Q: I am a first-time home buyer and am uncertain about the steps to take.
We are purchasing a new construction and the builder is pushing us to go with their lender in order to receive a promotion of $4,000. Their lender, however, is giving us a rate of 5 percent for a 7-year adjustable rate mortgage and is also requiring us to pay part of the closing costs up front.
Is this normal?
A: Let’s start at the top: New home builders will often partner with a lender so they can guarantee you a fairly competitive, long-term deal on mortgage rates. Most conventional lenders will require you to pay a quarter or half point in order to lock in the interest rate over a long period of time.
Is this a good deal? You won’t know if this is a good deal until you’ve shopped around. So, go to Bankrate.com and see what other lenders in your area are offering for their 7/1 ARMs. I think you’ll find that 5 percent with zero discount or origination points (which isn’t quite the same thing as zero fees, but is close) isn’t a bad rate right now.
Getting $4,000 off the price of your home isn’t too bad either, and you have to factor that into the equation.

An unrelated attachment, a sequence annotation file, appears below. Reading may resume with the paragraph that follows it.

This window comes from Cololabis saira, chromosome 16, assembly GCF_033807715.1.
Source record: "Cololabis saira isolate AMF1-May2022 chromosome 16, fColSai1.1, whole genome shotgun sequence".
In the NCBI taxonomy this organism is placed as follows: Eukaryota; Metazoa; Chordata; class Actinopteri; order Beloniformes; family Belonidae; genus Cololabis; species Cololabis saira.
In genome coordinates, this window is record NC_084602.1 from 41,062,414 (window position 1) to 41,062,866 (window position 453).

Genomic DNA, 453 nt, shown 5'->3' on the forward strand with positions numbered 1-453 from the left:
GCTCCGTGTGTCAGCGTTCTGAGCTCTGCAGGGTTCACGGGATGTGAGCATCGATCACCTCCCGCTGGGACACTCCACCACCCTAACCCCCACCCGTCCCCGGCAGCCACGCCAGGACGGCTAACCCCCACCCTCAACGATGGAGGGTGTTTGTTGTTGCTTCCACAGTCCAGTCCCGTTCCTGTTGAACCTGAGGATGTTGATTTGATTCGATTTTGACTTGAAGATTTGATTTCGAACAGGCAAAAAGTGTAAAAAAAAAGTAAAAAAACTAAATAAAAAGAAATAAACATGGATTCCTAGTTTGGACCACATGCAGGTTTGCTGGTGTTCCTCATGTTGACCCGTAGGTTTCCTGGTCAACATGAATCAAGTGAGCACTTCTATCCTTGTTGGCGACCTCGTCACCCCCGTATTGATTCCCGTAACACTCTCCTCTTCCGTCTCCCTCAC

As for closing costs, what are they? Many lenders require that you pay closing costs at closing, but it’s the “upfront” that concerns me. What does the lender mean by paying part of the closing costs upfront? Is the lender asking for an application fee? That might be normal. But I wouldn’t pay the lender thousands of dollars upfront. In fact, you shouldn’t pay the lender anything other than a small application fee until the closing.
Overall, it sounds to me like you’re not really sure what is going on. The only answer I can tell you (since I’m not there looking over your shoulder at your paperwork) is to do your homework and research what the best lenders in your area are offering. Then, you can go to the builder’s lender and negotiate the best deal possible.
And that deal may not be good enough, even with the $4,000 bonus your builder is offering if you use his lender. So sharpen your pencil, pull out a piece of paper and a calculator and figure out how you’re going to save the most money.
Only then will you know if you’re getting a good deal — or not.
Jan. 19. 2009.